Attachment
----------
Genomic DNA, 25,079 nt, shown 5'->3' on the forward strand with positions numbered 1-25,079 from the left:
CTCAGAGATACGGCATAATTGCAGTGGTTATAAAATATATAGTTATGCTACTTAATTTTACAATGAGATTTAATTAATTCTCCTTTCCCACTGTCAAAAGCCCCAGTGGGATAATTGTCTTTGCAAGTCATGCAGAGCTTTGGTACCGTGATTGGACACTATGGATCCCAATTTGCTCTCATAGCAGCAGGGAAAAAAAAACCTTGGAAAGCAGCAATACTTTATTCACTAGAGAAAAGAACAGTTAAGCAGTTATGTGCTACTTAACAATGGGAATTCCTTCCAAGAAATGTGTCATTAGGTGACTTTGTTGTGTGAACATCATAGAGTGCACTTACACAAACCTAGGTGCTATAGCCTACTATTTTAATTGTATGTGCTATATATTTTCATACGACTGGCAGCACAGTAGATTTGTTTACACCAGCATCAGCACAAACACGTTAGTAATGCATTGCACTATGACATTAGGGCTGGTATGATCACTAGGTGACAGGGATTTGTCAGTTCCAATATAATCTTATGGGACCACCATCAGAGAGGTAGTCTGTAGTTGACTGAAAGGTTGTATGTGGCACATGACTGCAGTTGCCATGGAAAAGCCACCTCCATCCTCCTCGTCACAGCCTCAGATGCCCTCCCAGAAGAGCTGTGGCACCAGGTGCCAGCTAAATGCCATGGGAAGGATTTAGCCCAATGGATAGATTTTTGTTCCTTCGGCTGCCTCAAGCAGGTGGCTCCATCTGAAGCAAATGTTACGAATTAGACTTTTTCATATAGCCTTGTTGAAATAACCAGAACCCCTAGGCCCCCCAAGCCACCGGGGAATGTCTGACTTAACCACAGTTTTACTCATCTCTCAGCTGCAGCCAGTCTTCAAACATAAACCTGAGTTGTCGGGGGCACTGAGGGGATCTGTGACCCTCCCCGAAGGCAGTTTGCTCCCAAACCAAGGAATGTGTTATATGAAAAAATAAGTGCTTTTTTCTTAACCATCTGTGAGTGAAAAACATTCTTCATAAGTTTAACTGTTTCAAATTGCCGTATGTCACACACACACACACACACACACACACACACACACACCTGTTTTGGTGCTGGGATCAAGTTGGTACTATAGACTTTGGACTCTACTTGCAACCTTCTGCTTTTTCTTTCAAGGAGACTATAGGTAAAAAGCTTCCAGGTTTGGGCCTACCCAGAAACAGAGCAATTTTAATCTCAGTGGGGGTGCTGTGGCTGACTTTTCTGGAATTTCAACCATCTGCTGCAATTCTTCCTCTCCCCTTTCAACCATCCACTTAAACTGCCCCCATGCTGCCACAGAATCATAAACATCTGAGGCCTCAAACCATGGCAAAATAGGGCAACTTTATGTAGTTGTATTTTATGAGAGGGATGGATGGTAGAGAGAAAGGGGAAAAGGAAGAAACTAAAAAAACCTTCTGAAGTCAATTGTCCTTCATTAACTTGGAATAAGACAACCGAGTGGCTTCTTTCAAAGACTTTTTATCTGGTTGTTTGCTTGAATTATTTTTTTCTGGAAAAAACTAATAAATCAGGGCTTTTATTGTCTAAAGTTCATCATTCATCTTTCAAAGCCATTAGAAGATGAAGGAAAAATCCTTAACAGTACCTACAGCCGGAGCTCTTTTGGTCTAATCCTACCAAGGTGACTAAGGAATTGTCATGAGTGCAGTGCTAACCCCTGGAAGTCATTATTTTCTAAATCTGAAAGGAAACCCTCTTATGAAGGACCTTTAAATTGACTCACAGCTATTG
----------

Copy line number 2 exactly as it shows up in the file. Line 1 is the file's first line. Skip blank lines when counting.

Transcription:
CTCAGAGATACGGCATAATTGCAGTGGTTATAAAATATATAGTTATGCTACTTAATTTTACAATGAGATTTAATTAATTCTCCTTTCCCACTGTCAAAAGCCCCAGTGGGATAATTGTCTTTGCAAGTCATGCAGAGCTTTGGTACCGTGATTGGACACTATGGATCCCAATTTGCTCTCATAGCAGCAGGGAAAAAAAAACCTTGGAAAGCAGCAATACTTTATTCACTAGAGAAAAGAACAGTTAAGCAGTTATGTGCTACTTAACAATGGGAATTCCTTCCAAGAAATGTGTCATTAGGTGACTTTGTTGTGTGAACATCATAGAGTGCACTTACACAAACCTAGGTGCTATAGCCTACTATTTTAATTGTATGTGCTATATATTTTCATACGACTGGCAGCACAGTAGATTTGTTTACACCAGCATCAGCACAAACACGTTAGTAATGCATTGCACTATGACATTAGGGCTGGTATGATCACTAGGTGACAGGGATTTGTCAGTTCCAATATAATCTTATGGGACCACCATCAGAGAGGTAGTCTGTAGTTGACTGAAAGGTTGTATGTGGCACATGACTGCAGTTGCCATGGAAAAGCCACCTCCATCCTCCTCGTCACAGCCTCAGATGCCCTCCCAGAAGAGCTGTGGCACCAGGTGCCAGCTAAATGCCATGGGAAGGATTTAGCCCAATGGATAGATTTTTGTTCCTTCGGCTGCCTCAAGCAGGTGGCTCCATCTGAAGCAAATGTTACGAATTAGACTTTTTCATATAGCCTTGTTGAAATAACCAGAACCCCTAGGCCCCCCAAGCCACCGGGGAATGTCTGACTTAACCACAGTTTTACTCATCTCTCAGCTGCAGCCAGTCTTCAAACATAAACCTGAGTTGTCGGGGGCACTGAGGGGATCTGTGACCCTCCCCGAAGGCAGTTTGCTCCCAAACCAAGGAATGTGTTATATGAAAAAATAAGTGCTTTTTTCTTAACCATCTGTGAGTGAAAAACATTCTTCATAAGTTTAACTGTTTCAAATTGCCGTATGTCACACACACACACACACACACACACACACACACACACCTGTTTTGGTGCTGGGATCAAGTTGGTACTATAGACTTTGGACTCTACTTGCAACCTTCTGCTTTTTCTTTCAAGGAGACTATAGGTAAAAAGCTTCCAGGTTTGGGCCTACCCAGAAACAGAGCAATTTTAATCTCAGTGGGGGTGCTGTGGCTGACTTTTCTGGAATTTCAACCATCTGCTGCAATTCTTCCTCTCCCCTTTCAACCATCCACTTAAACTGCCCCCATGCTGCCACAGAATCATAAACATCTGAGGCCTCAAACCATGGCAAAATAGGGCAACTTTATGTAGTTGTATTTTATGAGAGGGATGGATGGTAGAGAGAAAGGGGAAAAGGAAGAAACTAAAAAAACCTTCTGAAGTCAATTGTCCTTCATTAACTTGGAATAAGACAACCGAGTGGCTTCTTTCAAAGACTTTTTATCTGGTTGTTTGCTTGAATTATTTTTTTCTGGAAAAAACTAATAAATCAGGGCTTTTATTGTCTAAAGTTCATCATTCATCTTTCAAAGCCATTAGAAGATGAAGGAAAAATCCTTAACAGTACCTACAGCCGGAGCTCTTTTGGTCTAATCCTACCAAGGTGACTAAGGAATTGTCATGAGTGCAGTGCTAACCCCTGGAAGTCATTATTTTCTAAATCTGAAAGGAAACCCTCTTATGAAGGACCTTTAAATTGACTCACAGCTATTG